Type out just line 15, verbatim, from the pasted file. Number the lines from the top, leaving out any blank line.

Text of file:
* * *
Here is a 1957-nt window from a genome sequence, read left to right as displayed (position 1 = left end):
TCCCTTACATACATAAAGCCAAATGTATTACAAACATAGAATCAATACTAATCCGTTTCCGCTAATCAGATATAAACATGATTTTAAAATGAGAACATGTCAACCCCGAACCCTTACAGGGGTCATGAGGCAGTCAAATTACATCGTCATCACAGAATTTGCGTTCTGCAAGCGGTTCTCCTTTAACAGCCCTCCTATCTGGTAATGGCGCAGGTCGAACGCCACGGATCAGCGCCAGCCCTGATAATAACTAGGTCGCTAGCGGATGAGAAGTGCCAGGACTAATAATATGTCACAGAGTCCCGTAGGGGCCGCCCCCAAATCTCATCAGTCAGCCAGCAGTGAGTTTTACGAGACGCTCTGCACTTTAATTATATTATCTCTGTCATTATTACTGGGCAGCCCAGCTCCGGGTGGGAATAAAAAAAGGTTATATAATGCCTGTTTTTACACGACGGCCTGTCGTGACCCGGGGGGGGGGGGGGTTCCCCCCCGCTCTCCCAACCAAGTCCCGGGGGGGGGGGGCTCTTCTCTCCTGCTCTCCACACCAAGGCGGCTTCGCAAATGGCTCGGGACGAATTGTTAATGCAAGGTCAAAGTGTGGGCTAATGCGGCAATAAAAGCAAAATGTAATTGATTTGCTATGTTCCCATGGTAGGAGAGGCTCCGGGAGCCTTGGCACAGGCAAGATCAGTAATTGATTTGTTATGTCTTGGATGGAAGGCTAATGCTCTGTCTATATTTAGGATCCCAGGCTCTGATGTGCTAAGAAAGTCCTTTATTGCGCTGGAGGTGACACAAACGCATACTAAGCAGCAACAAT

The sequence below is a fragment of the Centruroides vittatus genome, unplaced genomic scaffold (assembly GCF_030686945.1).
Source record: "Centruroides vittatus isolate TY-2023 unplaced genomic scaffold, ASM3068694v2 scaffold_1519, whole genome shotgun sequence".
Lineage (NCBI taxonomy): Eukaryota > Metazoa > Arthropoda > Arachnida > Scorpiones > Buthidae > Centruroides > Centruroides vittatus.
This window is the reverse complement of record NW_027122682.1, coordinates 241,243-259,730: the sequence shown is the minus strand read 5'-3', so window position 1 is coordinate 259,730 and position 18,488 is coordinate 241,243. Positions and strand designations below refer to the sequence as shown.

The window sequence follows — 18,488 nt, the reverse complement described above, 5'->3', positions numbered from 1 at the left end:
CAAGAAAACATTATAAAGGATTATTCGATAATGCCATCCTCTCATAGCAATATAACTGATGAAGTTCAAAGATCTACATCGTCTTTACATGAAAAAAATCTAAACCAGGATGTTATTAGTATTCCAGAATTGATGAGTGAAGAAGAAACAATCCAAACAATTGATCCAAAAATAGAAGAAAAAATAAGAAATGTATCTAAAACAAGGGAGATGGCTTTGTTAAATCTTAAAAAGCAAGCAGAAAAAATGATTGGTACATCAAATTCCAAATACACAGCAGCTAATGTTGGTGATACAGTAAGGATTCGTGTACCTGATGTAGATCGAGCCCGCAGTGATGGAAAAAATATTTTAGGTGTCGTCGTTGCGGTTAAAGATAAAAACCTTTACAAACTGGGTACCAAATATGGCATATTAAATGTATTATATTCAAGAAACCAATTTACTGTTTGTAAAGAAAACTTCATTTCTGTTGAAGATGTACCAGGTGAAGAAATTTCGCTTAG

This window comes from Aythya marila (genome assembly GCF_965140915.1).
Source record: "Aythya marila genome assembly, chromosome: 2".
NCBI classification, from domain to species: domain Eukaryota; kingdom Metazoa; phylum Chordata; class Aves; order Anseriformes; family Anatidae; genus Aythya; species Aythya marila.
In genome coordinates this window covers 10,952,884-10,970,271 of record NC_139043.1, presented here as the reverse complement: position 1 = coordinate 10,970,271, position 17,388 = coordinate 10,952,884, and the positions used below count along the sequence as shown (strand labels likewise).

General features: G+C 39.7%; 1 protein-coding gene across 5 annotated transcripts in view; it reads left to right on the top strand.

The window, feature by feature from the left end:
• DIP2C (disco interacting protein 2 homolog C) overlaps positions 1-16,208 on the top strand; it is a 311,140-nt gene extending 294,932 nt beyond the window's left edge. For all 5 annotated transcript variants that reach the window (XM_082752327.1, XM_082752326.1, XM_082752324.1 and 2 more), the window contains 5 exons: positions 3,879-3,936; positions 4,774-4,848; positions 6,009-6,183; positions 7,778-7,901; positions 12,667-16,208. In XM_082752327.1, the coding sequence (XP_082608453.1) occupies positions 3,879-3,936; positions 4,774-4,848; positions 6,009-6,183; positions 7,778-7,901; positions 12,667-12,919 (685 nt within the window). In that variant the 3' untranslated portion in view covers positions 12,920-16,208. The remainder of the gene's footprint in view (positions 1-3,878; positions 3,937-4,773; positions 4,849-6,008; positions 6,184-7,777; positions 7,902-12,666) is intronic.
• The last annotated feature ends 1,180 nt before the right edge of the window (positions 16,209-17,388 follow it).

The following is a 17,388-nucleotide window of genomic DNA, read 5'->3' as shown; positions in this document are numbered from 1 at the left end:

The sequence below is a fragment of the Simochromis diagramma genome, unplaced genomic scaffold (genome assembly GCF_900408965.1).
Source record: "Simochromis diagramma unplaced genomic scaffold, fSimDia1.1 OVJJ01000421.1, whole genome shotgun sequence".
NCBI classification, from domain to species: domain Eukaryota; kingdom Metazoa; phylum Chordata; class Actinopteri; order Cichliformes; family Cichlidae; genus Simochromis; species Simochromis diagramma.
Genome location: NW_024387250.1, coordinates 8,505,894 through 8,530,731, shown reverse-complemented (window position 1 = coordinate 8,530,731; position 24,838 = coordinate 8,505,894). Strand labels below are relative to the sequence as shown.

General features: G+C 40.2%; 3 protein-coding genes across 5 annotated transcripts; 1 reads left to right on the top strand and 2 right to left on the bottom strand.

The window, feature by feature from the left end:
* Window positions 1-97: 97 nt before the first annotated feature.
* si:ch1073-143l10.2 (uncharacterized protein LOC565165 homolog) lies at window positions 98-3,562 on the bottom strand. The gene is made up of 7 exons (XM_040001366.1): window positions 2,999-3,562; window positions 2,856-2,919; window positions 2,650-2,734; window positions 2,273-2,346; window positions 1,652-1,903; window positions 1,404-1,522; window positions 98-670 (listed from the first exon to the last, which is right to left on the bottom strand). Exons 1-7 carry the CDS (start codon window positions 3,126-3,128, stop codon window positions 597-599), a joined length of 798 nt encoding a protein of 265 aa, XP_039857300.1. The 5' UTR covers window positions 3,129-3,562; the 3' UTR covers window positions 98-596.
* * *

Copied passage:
• DIP2C (disco interacting protein 2 homolog C) overlaps positions 1-16,208 on the top strand; it is a 311,140-nt gene extending 294,932 nt beyond the window's left edge. For all 5 annotated transcript variants that reach the window (XM_082752327.1, XM_082752326.1, XM_082752324.1 and 2 more), the window contains 5 exons: positions 3,879-3,936; positions 4,774-4,848; positions 6,009-6,183; positions 7,778-7,901; positions 12,667-16,208. In XM_082752327.1, the coding sequence (XP_082608453.1) occupies positions 3,879-3,936; positions 4,774-4,848; positions 6,009-6,183; positions 7,778-7,901; positions 12,667-12,919 (685 nt within the window). In that variant the 3' untranslated portion in view covers positions 12,920-16,208. The remainder of the gene's footprint in view (positions 1-3,878; positions 3,937-4,773; positions 4,849-6,008; positions 6,184-7,777; positions 7,902-12,666) is intronic.